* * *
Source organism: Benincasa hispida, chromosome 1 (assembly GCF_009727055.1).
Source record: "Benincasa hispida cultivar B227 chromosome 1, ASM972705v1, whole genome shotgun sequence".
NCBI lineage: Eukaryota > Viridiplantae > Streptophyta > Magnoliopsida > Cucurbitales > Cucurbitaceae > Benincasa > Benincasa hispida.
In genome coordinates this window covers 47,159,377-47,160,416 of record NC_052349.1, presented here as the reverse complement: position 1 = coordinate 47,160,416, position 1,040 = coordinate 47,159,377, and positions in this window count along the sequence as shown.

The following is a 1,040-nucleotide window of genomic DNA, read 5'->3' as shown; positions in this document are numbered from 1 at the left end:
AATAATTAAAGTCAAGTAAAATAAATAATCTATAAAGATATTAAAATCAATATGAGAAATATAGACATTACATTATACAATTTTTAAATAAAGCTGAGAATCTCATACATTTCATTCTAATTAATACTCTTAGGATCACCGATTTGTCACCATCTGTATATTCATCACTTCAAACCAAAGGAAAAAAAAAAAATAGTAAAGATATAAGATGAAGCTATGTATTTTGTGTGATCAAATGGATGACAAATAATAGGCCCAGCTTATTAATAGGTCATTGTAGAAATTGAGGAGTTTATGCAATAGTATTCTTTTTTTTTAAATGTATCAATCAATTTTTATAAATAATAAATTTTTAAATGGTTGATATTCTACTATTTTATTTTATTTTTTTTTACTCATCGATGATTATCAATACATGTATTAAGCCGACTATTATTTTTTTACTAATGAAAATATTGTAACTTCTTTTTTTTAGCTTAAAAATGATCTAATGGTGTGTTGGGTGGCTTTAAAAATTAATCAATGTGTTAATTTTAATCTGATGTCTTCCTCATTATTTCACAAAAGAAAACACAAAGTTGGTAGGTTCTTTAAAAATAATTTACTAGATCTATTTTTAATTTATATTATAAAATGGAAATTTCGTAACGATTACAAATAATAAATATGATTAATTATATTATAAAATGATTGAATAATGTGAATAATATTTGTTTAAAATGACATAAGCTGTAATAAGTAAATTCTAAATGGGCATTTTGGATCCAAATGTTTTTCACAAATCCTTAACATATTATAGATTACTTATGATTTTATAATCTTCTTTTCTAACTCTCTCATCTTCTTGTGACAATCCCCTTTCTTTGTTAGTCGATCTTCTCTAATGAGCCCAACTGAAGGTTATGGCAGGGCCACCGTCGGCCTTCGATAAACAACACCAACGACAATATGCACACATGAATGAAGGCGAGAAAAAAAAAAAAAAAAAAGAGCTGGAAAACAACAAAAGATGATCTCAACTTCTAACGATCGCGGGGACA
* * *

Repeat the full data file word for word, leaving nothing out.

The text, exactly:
Source organism: Benincasa hispida, chromosome 1 (assembly GCF_009727055.1).
Source record: "Benincasa hispida cultivar B227 chromosome 1, ASM972705v1, whole genome shotgun sequence".
NCBI lineage: Eukaryota > Viridiplantae > Streptophyta > Magnoliopsida > Cucurbitales > Cucurbitaceae > Benincasa > Benincasa hispida.
In genome coordinates this window covers 47,159,377-47,160,416 of record NC_052349.1, presented here as the reverse complement: position 1 = coordinate 47,160,416, position 1,040 = coordinate 47,159,377, and positions in this window count along the sequence as shown.

The following is a 1,040-nucleotide window of genomic DNA, read 5'->3' as shown; positions in this document are numbered from 1 at the left end:
AATAATTAAAGTCAAGTAAAATAAATAATCTATAAAGATATTAAAATCAATATGAGAAATATAGACATTACATTATACAATTTTTAAATAAAGCTGAGAATCTCATACATTTCATTCTAATTAATACTCTTAGGATCACCGATTTGTCACCATCTGTATATTCATCACTTCAAACCAAAGGAAAAAAAAAAAATAGTAAAGATATAAGATGAAGCTATGTATTTTGTGTGATCAAATGGATGACAAATAATAGGCCCAGCTTATTAATAGGTCATTGTAGAAATTGAGGAGTTTATGCAATAGTATTCTTTTTTTTTAAATGTATCAATCAATTTTTATAAATAATAAATTTTTAAATGGTTGATATTCTACTATTTTATTTTATTTTTTTTTACTCATCGATGATTATCAATACATGTATTAAGCCGACTATTATTTTTTTACTAATGAAAATATTGTAACTTCTTTTTTTTAGCTTAAAAATGATCTAATGGTGTGTTGGGTGGCTTTAAAAATTAATCAATGTGTTAATTTTAATCTGATGTCTTCCTCATTATTTCACAAAAGAAAACACAAAGTTGGTAGGTTCTTTAAAAATAATTTACTAGATCTATTTTTAATTTATATTATAAAATGGAAATTTCGTAACGATTACAAATAATAAATATGATTAATTATATTATAAAATGATTGAATAATGTGAATAATATTTGTTTAAAATGACATAAGCTGTAATAAGTAAATTCTAAATGGGCATTTTGGATCCAAATGTTTTTCACAAATCCTTAACATATTATAGATTACTTATGATTTTATAATCTTCTTTTCTAACTCTCTCATCTTCTTGTGACAATCCCCTTTCTTTGTTAGTCGATCTTCTCTAATGAGCCCAACTGAAGGTTATGGCAGGGCCACCGTCGGCCTTCGATAAACAACACCAACGACAATATGCACACATGAATGAAGGCGAGAAAAAAAAAAAAAAAAAAGAGCTGGAAAACAACAAAAGATGATCTCAACTTCTAACGATCGCGGGGACA